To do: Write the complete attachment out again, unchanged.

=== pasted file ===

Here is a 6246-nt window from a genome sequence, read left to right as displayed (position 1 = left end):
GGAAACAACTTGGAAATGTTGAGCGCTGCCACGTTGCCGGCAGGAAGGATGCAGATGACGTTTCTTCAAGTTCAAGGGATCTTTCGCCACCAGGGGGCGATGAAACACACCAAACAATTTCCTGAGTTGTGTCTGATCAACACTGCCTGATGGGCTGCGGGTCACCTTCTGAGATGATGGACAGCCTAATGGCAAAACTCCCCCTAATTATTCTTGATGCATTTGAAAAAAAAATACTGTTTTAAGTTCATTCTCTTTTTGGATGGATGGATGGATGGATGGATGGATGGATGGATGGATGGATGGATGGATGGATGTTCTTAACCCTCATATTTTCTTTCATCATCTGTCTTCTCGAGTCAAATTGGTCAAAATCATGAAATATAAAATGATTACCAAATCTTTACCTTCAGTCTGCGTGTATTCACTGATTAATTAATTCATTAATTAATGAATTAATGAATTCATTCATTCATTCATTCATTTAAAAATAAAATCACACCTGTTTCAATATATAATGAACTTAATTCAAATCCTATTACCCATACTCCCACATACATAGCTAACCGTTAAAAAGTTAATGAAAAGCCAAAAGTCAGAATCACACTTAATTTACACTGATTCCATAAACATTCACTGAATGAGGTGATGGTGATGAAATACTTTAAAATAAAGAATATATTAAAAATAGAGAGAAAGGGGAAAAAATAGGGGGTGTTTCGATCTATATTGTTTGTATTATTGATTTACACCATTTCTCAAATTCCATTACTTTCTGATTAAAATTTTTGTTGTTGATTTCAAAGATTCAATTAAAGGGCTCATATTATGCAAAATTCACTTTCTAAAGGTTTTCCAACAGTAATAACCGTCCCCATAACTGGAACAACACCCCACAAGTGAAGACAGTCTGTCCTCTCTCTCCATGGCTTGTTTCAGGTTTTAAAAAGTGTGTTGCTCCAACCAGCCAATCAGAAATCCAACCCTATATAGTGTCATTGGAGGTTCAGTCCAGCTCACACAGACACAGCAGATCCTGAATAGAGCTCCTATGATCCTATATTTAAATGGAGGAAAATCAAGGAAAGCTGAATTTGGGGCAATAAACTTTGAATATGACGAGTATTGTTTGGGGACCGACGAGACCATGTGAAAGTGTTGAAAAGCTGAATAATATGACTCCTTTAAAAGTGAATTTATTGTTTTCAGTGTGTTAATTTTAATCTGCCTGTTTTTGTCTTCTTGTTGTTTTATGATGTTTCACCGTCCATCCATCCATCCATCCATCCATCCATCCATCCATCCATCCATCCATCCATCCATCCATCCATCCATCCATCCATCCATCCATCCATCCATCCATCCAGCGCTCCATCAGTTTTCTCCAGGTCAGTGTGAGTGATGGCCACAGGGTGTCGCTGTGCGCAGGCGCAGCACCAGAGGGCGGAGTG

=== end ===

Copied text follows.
Here is a 6246-nt window from a genome sequence, read left to right as displayed (position 1 = left end):
GGAAACAACTTGGAAATGTTGAGCGCTGCCACGTTGCCGGCAGGAAGGATGCAGATGACGTTTCTTCAAGTTCAAGGGATCTTTCGCCACCAGGGGGCGATGAAACACACCAAACAATTTCCTGAGTTGTGTCTGATCAACACTGCCTGATGGGCTGCGGGTCACCTTCTGAGATGATGGACAGCCTAATGGCAAAACTCCCCCTAATTATTCTTGATGCATTTGAAAAAAAAATACTGTTTTAAGTTCATTCTCTTTTTGGATGGATGGATGGATGGATGGATGGATGGATGGATGGATGGATGGATGGATGGATGTTCTTAACCCTCATATTTTCTTTCATCATCTGTCTTCTCGAGTCAAATTGGTCAAAATCATGAAATATAAAATGATTACCAAATCTTTACCTTCAGTCTGCGTGTATTCACTGATTAATTAATTCATTAATTAATGAATTAATGAATTCATTCATTCATTCATTCATTTAAAAATAAAATCACACCTGTTTCAATATATAATGAACTTAATTCAAATCCTATTACCCATACTCCCACATACATAGCTAACCGTTAAAAAGTTAATGAAAAGCCAAAAGTCAGAATCACACTTAATTTACACTGATTCCATAAACATTCACTGAATGAGGTGATGGTGATGAAATACTTTAAAATAAAGAATATATTAAAAATAGAGAGAAAGGGGAAAAAATAGGGGGTGTTTCGATCTATATTGTTTGTATTATTGATTTACACCATTTCTCAAATTCCATTACTTTCTGATTAAAATTTTTGTTGTTGATTTCAAAGATTCAATTAAAGGGCTCATATTATGCAAAATTCACTTTCTAAAGGTTTTCCAACAGTAATAACCGTCCCCATAACTGGAACAACACCCCACAAGTGAAGACAGTCTGTCCTCTCTCTCCATGGCTTGTTTCAGGTTTTAAAAAGTGTGTTGCTCCAACCAGCCAATCAGAAATCCAACCCTATATAGTGTCATTGGAGGTTCAGTCCAGCTCACACAGACACAGCAGATCCTGAATAGAGCTCCTATGATCCTATATTTAAATGGAGGAAAATCAAGGAAAGCTGAATTTGGGGCAATAAACTTTGAATATGACGAGTATTGTTTGGGGACCGACGAGACCATGTGAAAGTGTTGAAAAGCTGAATAATATGACTCCTTTAAAAGTGAATTTATTGTTTTCAGTGTGTTAATTTTAATCTGCCTGTTTTTGTCTTCTTGTTGTTTTATGATGTTTCACCGTCCATCCATCCATCCATCCATCCATCCATCCATCCATCCATCCATCCATCCATCCATCCATCCATCCATCCATCCATCCATCCATCCATCCATCCATCCAGCGCTCCATCAGTTTTCTCCAGGTCAGTGTGAGTGATGGCCACAGGGTGTCGCTGTGCGCAGGCGCAGCACCAGAGGGCGGAGTG